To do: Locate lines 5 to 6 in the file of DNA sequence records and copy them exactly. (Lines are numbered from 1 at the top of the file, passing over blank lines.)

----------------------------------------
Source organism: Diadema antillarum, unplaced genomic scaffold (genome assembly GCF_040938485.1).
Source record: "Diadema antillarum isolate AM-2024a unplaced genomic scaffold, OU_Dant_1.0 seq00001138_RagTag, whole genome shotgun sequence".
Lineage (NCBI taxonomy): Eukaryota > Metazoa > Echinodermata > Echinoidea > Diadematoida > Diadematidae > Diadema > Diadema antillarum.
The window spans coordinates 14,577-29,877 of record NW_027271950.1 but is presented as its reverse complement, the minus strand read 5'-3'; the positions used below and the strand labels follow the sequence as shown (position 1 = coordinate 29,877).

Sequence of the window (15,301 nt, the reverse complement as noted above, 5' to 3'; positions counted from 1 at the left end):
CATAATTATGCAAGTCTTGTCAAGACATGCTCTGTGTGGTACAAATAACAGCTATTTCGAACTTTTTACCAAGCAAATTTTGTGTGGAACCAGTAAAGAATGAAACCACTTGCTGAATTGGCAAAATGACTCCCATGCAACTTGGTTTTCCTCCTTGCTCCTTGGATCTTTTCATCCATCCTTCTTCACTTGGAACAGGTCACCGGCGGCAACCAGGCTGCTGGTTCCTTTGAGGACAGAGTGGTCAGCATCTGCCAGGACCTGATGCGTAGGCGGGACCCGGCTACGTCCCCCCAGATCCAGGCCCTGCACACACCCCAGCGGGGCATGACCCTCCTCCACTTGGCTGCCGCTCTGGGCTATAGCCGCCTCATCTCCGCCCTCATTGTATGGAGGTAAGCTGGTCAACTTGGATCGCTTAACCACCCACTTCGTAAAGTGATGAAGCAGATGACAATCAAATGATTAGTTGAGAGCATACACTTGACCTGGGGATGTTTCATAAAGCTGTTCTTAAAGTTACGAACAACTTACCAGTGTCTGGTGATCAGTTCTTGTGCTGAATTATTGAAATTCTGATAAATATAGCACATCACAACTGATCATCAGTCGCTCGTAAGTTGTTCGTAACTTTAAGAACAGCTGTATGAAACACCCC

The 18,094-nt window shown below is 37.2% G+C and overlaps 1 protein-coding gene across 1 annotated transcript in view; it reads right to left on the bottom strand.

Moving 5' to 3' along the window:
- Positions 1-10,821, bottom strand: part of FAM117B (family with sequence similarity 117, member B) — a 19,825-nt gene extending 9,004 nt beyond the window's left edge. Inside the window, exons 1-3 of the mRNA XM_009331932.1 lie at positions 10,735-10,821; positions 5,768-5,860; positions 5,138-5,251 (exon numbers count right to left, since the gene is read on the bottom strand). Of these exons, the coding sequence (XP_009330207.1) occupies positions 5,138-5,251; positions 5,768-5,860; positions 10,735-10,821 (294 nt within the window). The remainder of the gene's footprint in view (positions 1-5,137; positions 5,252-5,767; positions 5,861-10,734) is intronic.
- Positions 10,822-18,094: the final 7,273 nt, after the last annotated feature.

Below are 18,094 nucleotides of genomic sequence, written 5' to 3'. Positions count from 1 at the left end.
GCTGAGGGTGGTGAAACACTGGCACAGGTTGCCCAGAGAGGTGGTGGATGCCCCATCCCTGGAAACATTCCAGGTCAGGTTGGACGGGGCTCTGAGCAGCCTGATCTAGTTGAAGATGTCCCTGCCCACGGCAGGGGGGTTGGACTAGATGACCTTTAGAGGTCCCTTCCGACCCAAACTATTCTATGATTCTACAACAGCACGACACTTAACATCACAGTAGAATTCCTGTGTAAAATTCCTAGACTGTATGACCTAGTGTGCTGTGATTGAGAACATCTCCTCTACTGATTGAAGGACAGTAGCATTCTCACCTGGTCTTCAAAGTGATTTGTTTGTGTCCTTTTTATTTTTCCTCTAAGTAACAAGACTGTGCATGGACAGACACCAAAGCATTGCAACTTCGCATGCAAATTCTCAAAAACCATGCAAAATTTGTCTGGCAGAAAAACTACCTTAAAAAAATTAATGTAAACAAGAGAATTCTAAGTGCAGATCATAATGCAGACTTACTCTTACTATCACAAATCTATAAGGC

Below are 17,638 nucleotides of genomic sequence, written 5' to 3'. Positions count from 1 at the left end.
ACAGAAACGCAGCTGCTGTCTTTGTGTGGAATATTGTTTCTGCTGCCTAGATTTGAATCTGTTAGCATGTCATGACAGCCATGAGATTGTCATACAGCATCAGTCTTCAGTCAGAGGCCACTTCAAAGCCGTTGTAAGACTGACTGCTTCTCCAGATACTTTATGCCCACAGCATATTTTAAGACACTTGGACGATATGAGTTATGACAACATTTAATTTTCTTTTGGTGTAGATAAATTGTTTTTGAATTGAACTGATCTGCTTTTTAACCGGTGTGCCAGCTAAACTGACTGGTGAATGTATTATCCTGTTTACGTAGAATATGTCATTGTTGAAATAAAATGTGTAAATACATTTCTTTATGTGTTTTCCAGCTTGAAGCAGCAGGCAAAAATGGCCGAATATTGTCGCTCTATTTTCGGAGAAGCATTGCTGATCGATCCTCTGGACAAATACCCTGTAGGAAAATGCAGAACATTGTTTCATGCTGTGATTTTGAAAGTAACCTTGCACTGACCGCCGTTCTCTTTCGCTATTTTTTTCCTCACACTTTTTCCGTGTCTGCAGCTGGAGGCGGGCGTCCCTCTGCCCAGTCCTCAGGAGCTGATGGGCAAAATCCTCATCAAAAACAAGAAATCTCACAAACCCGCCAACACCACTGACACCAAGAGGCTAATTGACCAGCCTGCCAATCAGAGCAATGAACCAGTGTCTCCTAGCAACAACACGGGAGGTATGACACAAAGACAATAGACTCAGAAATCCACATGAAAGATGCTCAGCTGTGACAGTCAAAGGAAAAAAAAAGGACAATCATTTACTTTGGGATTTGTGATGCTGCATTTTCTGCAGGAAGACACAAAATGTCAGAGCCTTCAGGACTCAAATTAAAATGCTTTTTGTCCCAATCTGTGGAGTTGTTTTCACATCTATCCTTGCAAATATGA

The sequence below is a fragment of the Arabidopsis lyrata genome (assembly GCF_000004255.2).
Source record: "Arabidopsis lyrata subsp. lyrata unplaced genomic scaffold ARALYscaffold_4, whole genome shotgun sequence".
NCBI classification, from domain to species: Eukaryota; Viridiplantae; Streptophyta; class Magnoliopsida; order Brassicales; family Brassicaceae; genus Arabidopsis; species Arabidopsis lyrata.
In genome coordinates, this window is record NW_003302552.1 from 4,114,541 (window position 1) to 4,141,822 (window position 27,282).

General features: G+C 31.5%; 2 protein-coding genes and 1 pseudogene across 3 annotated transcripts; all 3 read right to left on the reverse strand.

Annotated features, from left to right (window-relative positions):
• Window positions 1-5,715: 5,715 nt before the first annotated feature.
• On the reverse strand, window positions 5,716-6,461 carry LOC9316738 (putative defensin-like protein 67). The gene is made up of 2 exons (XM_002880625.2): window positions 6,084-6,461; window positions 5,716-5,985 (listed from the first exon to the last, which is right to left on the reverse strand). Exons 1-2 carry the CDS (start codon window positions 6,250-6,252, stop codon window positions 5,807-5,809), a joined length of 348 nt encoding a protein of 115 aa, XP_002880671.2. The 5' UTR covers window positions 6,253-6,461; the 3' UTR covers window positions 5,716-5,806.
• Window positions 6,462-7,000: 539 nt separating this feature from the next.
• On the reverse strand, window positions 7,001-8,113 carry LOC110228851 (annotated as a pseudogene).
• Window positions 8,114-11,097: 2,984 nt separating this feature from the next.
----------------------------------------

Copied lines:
Sequence of the window (15,301 nt, the reverse complement as noted above, 5' to 3'; positions counted from 1 at the left end):
CATAATTATGCAAGTCTTGTCAAGACATGCTCTGTGTGGTACAAATAACAGCTATTTCGAACTTTTTACCAAGCAAATTTTGTGTGGAACCAGTAAAGAATGAAACCACTTGCTGAATTGGCAAAATGACTCCCATGCAACTTGGTTTTCCTCCTTGCTCCTTGGATCTTTTCATCCATCCTTCTTCACTTGGAACAGGTCACCGGCGGCAACCAGGCTGCTGGTTCCTTTGAGGACAGAGTGGTCAGCATCTGCCAGGACCTGATGCGTAGGCGGGACCCGGCTACGTCCCCCCAGATCCAGGCCCTGCACACACCCCAGCGGGGCATGACCCTCCTCCACTTGGCTGCCGCTCTGGGCTATAGCCGCCTCATCTCCGCCCTCATTGTATGGAGGTAAGCTGGTCAACTTGGATCGCTTAACCACCCACTTCGTAAAGTGATGAAGCAGATGACAATCAAATGATTAGTTGAGAGCATACACTTGACCTGGGGATGTTTCATAAAGCTGTTCTTAAAGTTACGAACAACTTACCAGTGTCTGGTGATCAGTTCTTGTGCTGAATTATTGAAATTCTGATAAATATAGCACATCACAACTGATCATCAGTCGCTCGTAAGTTGTTCGTAACTTTAAGAACAGCTGTATGAAACACCCC